The portfolio of a mutual fund scheme comprises different assets and not just different stocks. With each asset having a different value, the per-unit cost of the portfolio is obtained using the Net Asset Value (NAV). It is pertinent to mention that though NAV seems similar to the price of a share, they aren’t exactly the same.

Going by the definition, NAV is the price at which units of a mutual fund investment scheme is offered to investors. To a layman, it might appear like the fund assets remaining after incurring fund expenses and liabilities. NAV helps determine the usability of the scheme towards the achievement of financial goals. NAV is influenced by the price movements of the underlying assets and acts as an indication of whether the fund is churning out wealth for the investors.

The same can be determined by calculating the % increase in the mutual fund NAV. This can be intuitive, so there are some things that need to be kept in mind. Here we shall discuss some key points concerning the NAV-

1. Solving the dilemma between high NAV and low NAV

If you are someone who is confused between choosing a low-NAV or high-NAV, consider this example-suppose you have to choose between two multi-cap funds-FUND A and FUND B. NAV of FUND A is higher than B, so the number of units allotted would be higher in the former, implying greater wealth accumulation in the former. But hold on, you need to realise that NAV should not become a criterion for fund selection. Annualised returns and risks should be examined instead. A fund that is more valuable and delivers higher returns should be your first choice.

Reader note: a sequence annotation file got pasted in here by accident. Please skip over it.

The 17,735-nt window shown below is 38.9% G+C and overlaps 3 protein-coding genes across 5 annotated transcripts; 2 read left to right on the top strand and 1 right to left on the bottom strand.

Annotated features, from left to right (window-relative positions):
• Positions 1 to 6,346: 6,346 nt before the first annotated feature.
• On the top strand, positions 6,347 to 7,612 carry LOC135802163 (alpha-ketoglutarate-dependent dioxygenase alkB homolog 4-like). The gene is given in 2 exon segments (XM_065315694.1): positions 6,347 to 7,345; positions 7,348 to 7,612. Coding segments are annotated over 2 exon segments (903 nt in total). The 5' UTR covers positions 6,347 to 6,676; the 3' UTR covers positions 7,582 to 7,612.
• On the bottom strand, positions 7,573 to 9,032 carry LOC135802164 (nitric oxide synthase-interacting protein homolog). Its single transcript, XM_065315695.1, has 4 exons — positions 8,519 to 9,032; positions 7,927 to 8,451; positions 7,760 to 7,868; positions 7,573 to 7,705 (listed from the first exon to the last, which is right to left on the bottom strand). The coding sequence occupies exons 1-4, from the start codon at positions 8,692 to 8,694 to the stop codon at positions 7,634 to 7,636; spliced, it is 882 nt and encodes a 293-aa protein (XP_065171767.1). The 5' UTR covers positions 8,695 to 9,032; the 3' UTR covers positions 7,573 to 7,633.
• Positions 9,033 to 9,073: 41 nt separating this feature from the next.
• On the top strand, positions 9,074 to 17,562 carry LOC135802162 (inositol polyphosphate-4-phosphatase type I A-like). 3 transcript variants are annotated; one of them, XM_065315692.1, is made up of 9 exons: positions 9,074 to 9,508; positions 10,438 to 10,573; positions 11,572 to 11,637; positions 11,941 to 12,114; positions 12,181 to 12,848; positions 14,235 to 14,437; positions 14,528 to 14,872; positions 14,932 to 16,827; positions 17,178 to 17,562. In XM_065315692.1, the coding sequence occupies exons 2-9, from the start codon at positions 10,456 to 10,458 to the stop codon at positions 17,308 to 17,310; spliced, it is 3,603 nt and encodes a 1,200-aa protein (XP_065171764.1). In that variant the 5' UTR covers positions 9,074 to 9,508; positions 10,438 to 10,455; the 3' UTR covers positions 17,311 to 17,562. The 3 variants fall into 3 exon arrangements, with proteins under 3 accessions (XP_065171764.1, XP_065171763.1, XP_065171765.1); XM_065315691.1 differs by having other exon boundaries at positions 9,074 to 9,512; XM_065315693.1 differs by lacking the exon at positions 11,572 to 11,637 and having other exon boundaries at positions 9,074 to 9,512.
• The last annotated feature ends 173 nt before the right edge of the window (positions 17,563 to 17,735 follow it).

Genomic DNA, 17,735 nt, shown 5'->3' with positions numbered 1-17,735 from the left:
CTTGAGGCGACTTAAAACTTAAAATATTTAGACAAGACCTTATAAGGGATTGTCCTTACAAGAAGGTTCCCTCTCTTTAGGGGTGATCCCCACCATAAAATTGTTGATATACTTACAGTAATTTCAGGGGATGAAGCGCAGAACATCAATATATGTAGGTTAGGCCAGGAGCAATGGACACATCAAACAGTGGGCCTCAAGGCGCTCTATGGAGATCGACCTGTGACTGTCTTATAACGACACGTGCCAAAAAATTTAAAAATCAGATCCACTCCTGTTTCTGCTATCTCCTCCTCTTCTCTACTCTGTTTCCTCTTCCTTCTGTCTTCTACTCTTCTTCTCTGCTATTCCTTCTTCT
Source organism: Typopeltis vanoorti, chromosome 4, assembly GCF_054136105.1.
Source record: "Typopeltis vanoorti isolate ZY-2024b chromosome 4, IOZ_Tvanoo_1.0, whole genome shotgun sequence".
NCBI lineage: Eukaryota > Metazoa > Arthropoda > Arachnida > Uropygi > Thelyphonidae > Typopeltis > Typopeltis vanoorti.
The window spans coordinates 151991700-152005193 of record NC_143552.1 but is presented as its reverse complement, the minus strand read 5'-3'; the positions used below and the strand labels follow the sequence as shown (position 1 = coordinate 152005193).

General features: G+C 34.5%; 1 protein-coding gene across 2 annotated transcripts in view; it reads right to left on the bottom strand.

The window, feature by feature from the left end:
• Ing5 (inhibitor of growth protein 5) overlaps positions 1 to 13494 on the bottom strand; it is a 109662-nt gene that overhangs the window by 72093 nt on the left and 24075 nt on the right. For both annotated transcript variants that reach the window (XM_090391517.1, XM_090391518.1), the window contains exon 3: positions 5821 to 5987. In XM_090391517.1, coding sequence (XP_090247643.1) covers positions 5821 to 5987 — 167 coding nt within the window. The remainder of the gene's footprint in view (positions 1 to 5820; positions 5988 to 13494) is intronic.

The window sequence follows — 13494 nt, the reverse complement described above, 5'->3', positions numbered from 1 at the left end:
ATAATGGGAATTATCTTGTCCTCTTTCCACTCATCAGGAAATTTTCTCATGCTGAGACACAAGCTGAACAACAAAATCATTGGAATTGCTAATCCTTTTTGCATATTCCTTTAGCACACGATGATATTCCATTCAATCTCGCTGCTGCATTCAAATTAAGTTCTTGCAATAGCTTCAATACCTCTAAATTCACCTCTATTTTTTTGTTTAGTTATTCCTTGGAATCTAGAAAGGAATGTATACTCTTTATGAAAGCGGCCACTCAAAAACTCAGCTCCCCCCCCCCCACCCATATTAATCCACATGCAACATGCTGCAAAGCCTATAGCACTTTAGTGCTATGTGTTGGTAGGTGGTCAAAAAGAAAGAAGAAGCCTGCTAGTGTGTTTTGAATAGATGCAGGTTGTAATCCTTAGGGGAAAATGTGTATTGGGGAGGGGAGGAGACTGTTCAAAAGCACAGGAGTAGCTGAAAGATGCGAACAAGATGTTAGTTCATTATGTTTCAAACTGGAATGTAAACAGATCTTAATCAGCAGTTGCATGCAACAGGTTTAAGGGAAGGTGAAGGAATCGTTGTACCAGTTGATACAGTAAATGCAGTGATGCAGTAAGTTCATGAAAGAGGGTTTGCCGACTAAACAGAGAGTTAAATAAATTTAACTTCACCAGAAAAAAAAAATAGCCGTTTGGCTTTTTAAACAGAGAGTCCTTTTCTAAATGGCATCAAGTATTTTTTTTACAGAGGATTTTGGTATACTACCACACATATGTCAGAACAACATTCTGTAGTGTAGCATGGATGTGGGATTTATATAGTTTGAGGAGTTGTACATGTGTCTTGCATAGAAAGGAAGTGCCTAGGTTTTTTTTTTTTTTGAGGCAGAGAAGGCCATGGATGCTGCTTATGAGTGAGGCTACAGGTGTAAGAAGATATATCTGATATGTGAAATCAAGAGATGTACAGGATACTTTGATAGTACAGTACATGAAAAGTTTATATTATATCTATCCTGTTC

2. How is NAV calculated?

The NAV formula is as follows:

NAV = [current market value of the portfolio – (liabilities + expenses)] / number of units of outstanding securities

As can be observed, this simple formula has the aggregate market value divided by the number of units to obtain the NAV. The expenses and liabilities incurred are deducted from the value of the portfolio before dividing it by the number of outstanding securities.

3. Considering investment timing

The timing of investment comes to play specifically while determining which day’s NAV value would be applicable when you calculate the number of units that you will get. SEBI’s latest rule applicable from 1st Feb 2021 lays down that the application of NAV would depend on when the investment is credited to AMC’s bank account. With the enforcement of these rules, the cut-off timing for when NAV would be applicable has been fixed at 3:00 PM, both when redeeming from the mutual fund scheme and investing. So a person investing Rs 1 lakh in a mutual fund scheme. Transacting at 2:00 PM receiving credit in the AMC’s bank account at 2:30 PM will get 1000 units if the NAV for the day is Rs 100.

4. The value of NAV can drop.

Investment instruments in mutual funds can be stocks or bonds, companies, etc. whose value is highly mutable. So, if on any given day, the value of the assets held by a mutual fund is lesser than the previous day, the NAV will also be lower.

Thus, busting the myths and learning the essentials of mutual fund NAV is extremely important before you start investing.